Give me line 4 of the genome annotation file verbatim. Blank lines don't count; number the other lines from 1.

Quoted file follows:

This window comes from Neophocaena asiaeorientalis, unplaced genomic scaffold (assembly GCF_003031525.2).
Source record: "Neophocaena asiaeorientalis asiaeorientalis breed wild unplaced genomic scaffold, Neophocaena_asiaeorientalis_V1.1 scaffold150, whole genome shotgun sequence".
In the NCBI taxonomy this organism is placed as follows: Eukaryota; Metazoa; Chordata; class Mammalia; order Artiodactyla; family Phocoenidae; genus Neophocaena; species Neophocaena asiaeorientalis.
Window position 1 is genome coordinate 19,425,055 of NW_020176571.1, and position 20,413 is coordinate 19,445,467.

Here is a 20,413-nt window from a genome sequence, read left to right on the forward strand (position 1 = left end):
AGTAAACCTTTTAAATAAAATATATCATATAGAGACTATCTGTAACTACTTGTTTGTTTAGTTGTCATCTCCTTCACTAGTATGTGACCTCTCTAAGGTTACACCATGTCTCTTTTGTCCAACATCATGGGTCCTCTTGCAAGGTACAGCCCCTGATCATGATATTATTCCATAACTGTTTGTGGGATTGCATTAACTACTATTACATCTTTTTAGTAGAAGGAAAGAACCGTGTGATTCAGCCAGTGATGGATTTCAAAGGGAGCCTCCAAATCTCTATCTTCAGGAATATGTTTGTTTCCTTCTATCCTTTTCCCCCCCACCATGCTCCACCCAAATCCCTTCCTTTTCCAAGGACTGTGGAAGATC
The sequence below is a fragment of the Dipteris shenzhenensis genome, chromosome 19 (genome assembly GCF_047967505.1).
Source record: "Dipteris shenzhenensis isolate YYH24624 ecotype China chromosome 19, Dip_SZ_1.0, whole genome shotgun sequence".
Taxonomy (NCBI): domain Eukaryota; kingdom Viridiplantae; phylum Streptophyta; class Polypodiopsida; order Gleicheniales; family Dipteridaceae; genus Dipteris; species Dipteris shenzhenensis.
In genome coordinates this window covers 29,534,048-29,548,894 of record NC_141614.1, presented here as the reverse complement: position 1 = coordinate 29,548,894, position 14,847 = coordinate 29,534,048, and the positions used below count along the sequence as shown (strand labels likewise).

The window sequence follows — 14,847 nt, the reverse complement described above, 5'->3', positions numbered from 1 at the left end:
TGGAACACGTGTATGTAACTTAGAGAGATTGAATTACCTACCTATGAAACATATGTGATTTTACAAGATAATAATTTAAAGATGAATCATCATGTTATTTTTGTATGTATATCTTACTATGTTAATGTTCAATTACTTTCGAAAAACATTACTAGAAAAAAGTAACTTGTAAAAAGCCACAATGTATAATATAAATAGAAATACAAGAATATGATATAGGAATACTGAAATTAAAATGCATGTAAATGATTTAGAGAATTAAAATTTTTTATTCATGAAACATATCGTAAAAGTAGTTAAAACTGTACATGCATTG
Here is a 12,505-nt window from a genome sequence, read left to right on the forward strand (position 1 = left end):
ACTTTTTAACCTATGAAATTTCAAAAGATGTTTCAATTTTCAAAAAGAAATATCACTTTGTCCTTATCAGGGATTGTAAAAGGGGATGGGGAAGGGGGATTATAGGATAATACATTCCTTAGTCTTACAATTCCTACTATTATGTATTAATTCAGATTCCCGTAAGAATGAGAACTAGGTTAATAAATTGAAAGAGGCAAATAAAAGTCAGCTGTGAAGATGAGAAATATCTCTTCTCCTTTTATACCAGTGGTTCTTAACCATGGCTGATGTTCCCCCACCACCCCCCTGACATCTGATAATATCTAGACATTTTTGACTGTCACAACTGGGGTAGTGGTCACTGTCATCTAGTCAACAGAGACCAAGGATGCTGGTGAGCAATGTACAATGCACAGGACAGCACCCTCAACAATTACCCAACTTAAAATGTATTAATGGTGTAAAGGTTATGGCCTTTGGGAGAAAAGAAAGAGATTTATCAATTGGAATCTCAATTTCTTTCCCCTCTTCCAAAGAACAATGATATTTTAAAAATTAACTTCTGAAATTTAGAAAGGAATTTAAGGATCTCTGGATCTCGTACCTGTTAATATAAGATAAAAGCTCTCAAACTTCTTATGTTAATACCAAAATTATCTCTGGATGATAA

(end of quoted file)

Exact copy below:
Window position 1 is genome coordinate 19,425,055 of NW_020176571.1, and position 20,413 is coordinate 19,445,467.